This is the fourth in a series of blogs for Rapid Transition focusing on evidence-based hope from volunteer-led groups who are taking action to restore nature and tackle the climate emergency in practical ways. Thank you to Rapid Transition Alliance members and the Transition Town movement for so many inspirational stories from the UK and across their global network.
On the northern tip of the Iberian peninsular in Spain, not far from Santiago de Compostela, lies the small village of Froxán. Our story opens rather like the much-loved Asterix and Obelix comics, where “one small village of indomitable Gauls still holds out against the invaders,” but in this case, the indomitable villagers are Galicians, and the invaders are not Roman legionaries but legions of eucalyptus. It is a battle, though, and one which the villagers are determined to win.
In the years preceding and soon after the Second World War, much of the commonly owned land around this area was seized by the State. Traditional forms of communal silvo-pastoralism were severely restricted, mines began to operate and large tracts of land cleared and planted for the fast-growing and profitable eucalyptus market. Eucalyptus globulus or the Tasmanian blue gum, dominates, although acacia is also rampant. Most of the wood is destined for the vast papermills in Galicia, Asturias and northern Portugal.
To give an idea of the scale and speed of the ‘invasion’, fifty years ago, there were around 27,500 hectares of eucalyptus plantations; by 2018, this had grown to 422,000 hectares. The impact on the wildlife and rural communities has been devastating. Mixed deciduous woodlands of birch, oak, walnut, chestnut and hazel have disappeared, along with steep decline in birds, deer, wolves, foxes and badgers. Eucalyptus impoverishes the soil, contributing to greater soil erosion and run-off; it sustains very little biodiversity. It is not only ‘thirsty’ but also highly flammable: a double-whammy that has resulted in severe and widespread wildfires throughout the Iberian peninsula, most notably the fire in 2017 that burned over half a million hectares, and killed over 120 people.
In 2002, and after decades of state management, the Froxán Commons community regained direct control over 100 hectares of land that had previously been theirs. Of course this land was not the same as the land ‘stolen’ from them in the 1940s. It was depleted, fragmented and fragile after decades of intensive monocultural forestry. In 2017, a few people in the village of Froxán decided to take matters into their own hands.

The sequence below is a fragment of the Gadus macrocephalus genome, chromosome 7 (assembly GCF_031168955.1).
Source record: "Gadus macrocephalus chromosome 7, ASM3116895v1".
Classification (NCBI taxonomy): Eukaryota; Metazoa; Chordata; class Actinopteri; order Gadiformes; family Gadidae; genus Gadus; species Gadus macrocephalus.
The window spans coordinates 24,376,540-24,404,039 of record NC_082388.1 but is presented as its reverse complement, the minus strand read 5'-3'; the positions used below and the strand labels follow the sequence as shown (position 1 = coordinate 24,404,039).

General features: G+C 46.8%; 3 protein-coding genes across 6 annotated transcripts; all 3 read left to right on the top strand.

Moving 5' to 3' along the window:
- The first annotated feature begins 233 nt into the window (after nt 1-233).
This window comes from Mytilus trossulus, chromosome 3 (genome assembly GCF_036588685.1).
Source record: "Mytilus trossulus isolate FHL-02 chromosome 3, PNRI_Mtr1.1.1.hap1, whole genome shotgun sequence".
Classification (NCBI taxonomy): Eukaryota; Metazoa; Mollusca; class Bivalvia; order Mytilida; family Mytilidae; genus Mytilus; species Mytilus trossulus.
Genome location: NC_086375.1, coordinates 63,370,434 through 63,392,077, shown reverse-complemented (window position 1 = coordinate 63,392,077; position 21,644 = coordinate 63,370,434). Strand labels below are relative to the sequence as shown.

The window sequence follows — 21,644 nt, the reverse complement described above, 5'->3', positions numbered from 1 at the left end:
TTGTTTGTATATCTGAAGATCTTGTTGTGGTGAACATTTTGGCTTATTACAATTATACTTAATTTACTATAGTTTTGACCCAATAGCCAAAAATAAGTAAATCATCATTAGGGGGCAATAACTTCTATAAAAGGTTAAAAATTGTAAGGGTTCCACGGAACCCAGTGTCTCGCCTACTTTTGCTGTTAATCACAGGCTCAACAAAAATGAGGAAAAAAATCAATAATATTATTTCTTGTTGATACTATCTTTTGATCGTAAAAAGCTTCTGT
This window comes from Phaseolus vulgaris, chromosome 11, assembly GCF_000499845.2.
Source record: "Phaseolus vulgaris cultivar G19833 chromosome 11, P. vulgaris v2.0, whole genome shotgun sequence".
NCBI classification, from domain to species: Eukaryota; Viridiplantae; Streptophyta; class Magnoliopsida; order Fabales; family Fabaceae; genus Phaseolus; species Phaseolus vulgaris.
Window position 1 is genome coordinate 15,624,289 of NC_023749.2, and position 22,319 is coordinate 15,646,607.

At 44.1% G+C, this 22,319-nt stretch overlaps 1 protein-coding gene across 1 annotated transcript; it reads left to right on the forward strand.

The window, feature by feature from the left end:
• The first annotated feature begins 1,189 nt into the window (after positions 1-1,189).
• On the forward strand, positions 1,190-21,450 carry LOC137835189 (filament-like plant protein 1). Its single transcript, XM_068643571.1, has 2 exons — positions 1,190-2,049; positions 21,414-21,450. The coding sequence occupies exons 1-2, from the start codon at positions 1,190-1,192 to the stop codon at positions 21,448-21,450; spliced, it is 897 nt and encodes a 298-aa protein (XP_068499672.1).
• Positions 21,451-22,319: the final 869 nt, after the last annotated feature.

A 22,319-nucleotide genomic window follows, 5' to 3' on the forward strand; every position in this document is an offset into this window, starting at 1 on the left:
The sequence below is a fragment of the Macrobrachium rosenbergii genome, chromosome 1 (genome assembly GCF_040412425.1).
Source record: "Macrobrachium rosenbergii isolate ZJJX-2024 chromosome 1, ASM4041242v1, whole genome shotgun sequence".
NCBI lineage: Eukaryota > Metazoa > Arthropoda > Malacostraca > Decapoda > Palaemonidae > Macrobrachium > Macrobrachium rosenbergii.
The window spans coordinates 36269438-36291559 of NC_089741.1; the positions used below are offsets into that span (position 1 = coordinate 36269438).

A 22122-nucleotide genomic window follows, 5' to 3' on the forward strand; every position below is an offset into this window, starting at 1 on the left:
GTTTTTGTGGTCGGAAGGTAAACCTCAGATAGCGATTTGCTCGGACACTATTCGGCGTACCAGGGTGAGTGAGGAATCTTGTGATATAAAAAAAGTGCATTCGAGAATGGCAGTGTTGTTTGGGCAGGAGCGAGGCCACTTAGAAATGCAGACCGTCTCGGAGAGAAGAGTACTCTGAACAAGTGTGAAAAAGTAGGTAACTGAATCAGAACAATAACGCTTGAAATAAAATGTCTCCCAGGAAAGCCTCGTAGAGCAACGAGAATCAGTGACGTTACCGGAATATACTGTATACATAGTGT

With 20 people in just six houses, it was an extremely small beginning. But begin they did. Working side-by-side to clear the areas around the village of eucalyptus and acacia, largely to try and protect their homes in the – increasingly likely – event of a forest fire. Froxán’s Joám Evans takes up the story. “In 2017, the community launched a nature restoration project. Hundreds of volunteers from the local area now regularly come to support us.” Collectively known as the de-eucalyptising brigades, these groups of volunteers work to fell mature trees and remove the wood from the forest, so that light can reach and begin to regenerate the leafy native plants of the understory. Armed with machetes and mattocks, they repeatedly chop down the shoots and unearth the roots to prevent regrowth. They are also actively replanting native species, helping to boost the chances for nature to recover some of its resilience. The initial brigade consisted of 30 volunteers. This has now grown to over 1300.
One of the volunteers, Xurxo, says, “the idea is to recover biodiversity, to recover the ecosystem.” In 2019, the project won the prestigious Lush Spring Prize which describes how the Brigadas “have transformed general pessimism regarding change into engaged participation” by working together.